Newport Beach trash collector Art Mitchell, center, shakes hands with… (Kevin Chang, Daily Pilot )
Along with its stunning beaches, picturesque harbor and a faithful ferry that takes people and their cars to a quaint island of shops and cottages, Newport Beach has long given its residents the perk of personalized trash service.
No color-coordinated trash bins, no automated trucks, no intolerance for oversized discards.
In Newport Beach, "the trash men," as they are known, walk curbside, house to house, emptying garbage cans by hand into one of the city's sky-blue trucks. An old mattress or unwanted piece of furniture? No problem. Need a hand carrying out an old toilet? Say no more.
For resident Dan Boyd, Newport's trash service is one of the town's "jewels," right up there with the cops and firefighters.
Newport Beach is one of the few municipalities where trash pickup is still handled by city employees, many of whom have been on the job so long that residents know them by name.
But that may be grinding to a halt.
After a consultant determined that Newport Beach could save $17 million over the next seven years, the City Council voted last week to open negotiations with a private waste company to pick up the trash.
City officials contend the level of service won't decline if it's farmed out and that the automated trucks that private companies use make the workers' job far more humane.
"The private sector has mastered this service," said City Manager Dave Kiff. "It's very clear to me."
But even in a city where residents know the value of money saved, some believe that getting rid of the trash collectors is going too far.
"One of the best parts of Newport Beach is associated with the garbage, because of the people that work it," said lifelong resident John Klug, 56. "They're one of the few points of contact that everybody has with the city."
Residents take their trash seriously enough that several have hosted community meetings to publicize the issue. More than 50 of Boyd's neighbors gathered at his Newport Heights home this month to discuss the potential outsourcing with their city councilman and city staffers.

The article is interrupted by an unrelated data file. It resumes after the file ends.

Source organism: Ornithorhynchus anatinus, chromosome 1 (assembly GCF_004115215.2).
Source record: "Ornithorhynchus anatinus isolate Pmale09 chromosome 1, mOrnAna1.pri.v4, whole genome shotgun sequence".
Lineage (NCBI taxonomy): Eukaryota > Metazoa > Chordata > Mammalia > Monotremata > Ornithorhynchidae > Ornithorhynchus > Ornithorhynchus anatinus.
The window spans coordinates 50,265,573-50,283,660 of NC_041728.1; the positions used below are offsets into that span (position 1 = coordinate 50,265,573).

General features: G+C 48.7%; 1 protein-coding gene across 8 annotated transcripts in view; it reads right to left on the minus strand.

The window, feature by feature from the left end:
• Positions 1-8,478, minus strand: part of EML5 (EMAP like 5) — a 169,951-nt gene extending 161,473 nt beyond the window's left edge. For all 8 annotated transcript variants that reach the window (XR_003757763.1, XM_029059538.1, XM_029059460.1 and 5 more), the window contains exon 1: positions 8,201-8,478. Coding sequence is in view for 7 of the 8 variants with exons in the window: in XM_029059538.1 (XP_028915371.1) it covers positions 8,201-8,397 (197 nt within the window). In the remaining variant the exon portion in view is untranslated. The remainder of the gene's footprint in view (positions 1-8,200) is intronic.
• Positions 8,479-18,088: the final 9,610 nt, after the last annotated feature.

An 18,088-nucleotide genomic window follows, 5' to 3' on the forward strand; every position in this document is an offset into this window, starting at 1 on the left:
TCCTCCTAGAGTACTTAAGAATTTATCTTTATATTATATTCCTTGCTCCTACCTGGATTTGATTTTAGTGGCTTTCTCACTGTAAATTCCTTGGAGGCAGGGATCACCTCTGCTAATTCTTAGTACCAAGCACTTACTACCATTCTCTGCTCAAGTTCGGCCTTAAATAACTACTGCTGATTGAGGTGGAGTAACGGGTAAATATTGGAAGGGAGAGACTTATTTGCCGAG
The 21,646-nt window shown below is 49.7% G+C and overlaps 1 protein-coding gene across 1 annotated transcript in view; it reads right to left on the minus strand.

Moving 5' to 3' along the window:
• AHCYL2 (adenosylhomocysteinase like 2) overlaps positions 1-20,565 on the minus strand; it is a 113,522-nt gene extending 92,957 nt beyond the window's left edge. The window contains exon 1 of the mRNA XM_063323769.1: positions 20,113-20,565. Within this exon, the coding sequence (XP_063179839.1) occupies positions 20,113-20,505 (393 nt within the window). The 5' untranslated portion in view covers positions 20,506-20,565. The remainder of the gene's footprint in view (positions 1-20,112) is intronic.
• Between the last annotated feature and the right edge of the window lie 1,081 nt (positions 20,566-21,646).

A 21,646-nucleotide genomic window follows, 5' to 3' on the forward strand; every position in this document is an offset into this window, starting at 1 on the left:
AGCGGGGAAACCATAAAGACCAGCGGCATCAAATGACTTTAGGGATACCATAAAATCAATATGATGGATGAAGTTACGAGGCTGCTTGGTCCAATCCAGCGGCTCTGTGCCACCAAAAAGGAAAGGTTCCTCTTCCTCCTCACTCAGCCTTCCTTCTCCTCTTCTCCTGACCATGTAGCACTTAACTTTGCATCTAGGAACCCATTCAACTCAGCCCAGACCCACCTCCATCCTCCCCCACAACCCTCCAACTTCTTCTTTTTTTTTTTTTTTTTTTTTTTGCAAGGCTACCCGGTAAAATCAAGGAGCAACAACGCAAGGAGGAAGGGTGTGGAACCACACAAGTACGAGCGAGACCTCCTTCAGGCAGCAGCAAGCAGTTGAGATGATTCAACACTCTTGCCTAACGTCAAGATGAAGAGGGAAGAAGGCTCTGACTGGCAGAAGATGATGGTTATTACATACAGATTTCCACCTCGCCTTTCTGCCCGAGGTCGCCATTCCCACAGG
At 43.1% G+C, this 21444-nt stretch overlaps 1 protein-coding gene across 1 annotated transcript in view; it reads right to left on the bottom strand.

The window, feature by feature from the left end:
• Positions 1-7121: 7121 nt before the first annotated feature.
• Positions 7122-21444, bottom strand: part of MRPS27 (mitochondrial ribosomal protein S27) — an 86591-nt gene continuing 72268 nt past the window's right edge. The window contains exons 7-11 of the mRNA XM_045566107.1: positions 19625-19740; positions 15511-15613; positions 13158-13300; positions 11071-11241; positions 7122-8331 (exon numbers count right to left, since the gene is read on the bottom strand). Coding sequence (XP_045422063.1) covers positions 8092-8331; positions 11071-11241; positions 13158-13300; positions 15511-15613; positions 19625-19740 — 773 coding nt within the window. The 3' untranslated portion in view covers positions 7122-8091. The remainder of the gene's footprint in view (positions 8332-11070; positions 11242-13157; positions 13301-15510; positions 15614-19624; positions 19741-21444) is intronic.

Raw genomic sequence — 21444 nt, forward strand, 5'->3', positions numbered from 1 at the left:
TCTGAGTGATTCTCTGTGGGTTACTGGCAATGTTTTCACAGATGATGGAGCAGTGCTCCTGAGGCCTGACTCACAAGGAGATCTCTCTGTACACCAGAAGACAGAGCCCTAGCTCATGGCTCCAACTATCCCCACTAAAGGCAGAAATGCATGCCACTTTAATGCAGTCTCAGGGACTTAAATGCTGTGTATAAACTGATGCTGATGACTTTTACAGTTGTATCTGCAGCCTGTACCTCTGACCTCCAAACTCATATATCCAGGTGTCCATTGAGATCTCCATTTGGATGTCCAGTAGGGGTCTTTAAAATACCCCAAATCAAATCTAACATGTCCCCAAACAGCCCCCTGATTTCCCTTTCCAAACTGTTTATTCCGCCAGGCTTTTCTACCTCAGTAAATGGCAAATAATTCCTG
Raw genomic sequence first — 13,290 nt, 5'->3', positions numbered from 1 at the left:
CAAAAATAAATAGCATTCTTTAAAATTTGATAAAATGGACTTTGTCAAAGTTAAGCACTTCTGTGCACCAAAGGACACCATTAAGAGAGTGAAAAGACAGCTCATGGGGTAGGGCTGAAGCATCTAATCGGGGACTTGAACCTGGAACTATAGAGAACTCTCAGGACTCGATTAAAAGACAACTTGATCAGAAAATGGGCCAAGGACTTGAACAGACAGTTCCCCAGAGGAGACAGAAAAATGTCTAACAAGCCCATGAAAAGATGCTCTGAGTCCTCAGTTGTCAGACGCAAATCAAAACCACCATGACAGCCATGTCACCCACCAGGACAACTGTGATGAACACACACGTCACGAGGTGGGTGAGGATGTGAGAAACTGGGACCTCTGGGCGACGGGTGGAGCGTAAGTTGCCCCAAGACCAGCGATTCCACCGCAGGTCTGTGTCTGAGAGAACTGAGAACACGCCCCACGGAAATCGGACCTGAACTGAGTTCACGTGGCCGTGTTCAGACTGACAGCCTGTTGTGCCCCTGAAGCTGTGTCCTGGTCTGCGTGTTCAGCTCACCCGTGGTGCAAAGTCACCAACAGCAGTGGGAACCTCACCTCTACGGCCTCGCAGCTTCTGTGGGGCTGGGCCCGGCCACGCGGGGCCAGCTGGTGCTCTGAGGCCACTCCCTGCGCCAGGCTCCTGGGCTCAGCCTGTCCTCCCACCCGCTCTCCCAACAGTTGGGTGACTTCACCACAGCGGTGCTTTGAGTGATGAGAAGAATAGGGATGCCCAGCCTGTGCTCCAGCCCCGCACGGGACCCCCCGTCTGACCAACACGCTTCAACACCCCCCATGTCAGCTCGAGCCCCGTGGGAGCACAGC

As the sun set over Newport Harbor, they peppered the officials with angry questions. Why can't residents pay extra for the service? (The municipal code forbids it.) Why can't residents vote on it? (City representatives are elected for that reason, they said.) How much would it cost to go back to city trash haulers if a private company failed to meet their standards? (Unclear.)
Through the evening, residents were clear they want the city to keep its hands off the trash service and that the quality their trash men provide couldn't be exceeded by any large company.
Though a few cities, including Beverly Hills and Santa Monica, hire their own trash collectors, others, such as Rancho Palos Verdes and West Hollywood, long ago outsourced the jobs, typically as a cost-saving move.
Despite the wealth in Newport Beach, the city has been tightening its belt. Nearly 100 jobs have been eliminated over the last four years, and the city has outsourced tree trimming, street sweeping and park maintenance.
On a recent Friday, residents in the Eastbluff neighborhood paused to offer support to their local trash man as he worked his route.
Whether the bins were round or square, green or black, Art Mitchell dumped them all, one by one, replacing the lids upside-down.
Under the current system, residents can pick whatever container they want to use — or use no container at all. As he moved on from Klug's home, Mitchell picked up trash bags, cardboard boxes — even mattresses and a bed frame.
He helped Ian Fitz-Gibbon, 48, throw away an old toilet he had been storing in his garage.
"We love you guys. We want to keep you here forever," said Fitz-Gibbon, fist-bumping Mitchell before the two lifted the American Standard into the trash truck's lowered bin.
Tall and skinny, Mitchell, 48, defies the burly trash-man stereotype.
He scans the street from behind thick-rimmed glasses, and his brown mustache reaches to his chin, just visible beneath his work mask. He wears gloves with "Jesus is Lord" scrawled on the tops, a floppy wide-brimmed hat and a long-sleeved shirt with the name "Art" and the Newport Beach city logo on the front.
"You don't want just anybody looking through your stuff," said Mitchell, an old baking pan and a pair of jeans tumbling from a bin he was emptying.
Mitchell has hauled trash in Newport Beach for 12 years, a far shorter time than many other city collectors. In all, the 16-member squad has worked a combined 125 years, said Tim Steed, a representative for the Newport Beach Employees League. City trash collectors can earn about $60,000 or more with overtime. Like other city employees, they are eligible for a pension. One of the private firms under consideration offers a base salary of $46,000.
Mitchell says the work has a certain enjoyable rhythm.
Even when navigating the tight alleys of the Balboa Peninsula, with inches between the trucks' side mirrors and the houses, it is business as usual for the trash men.
Said Mitchell's colleague David Guzman, 34, whom he calls "Guzy": "We've been doing this a long time, so we have this down to the finger."
The morning after the City Council voted to pursue outsourcing, Susan Riddle, 60, said she went outside in her pajamas and flip-flops to give her trash men a hug.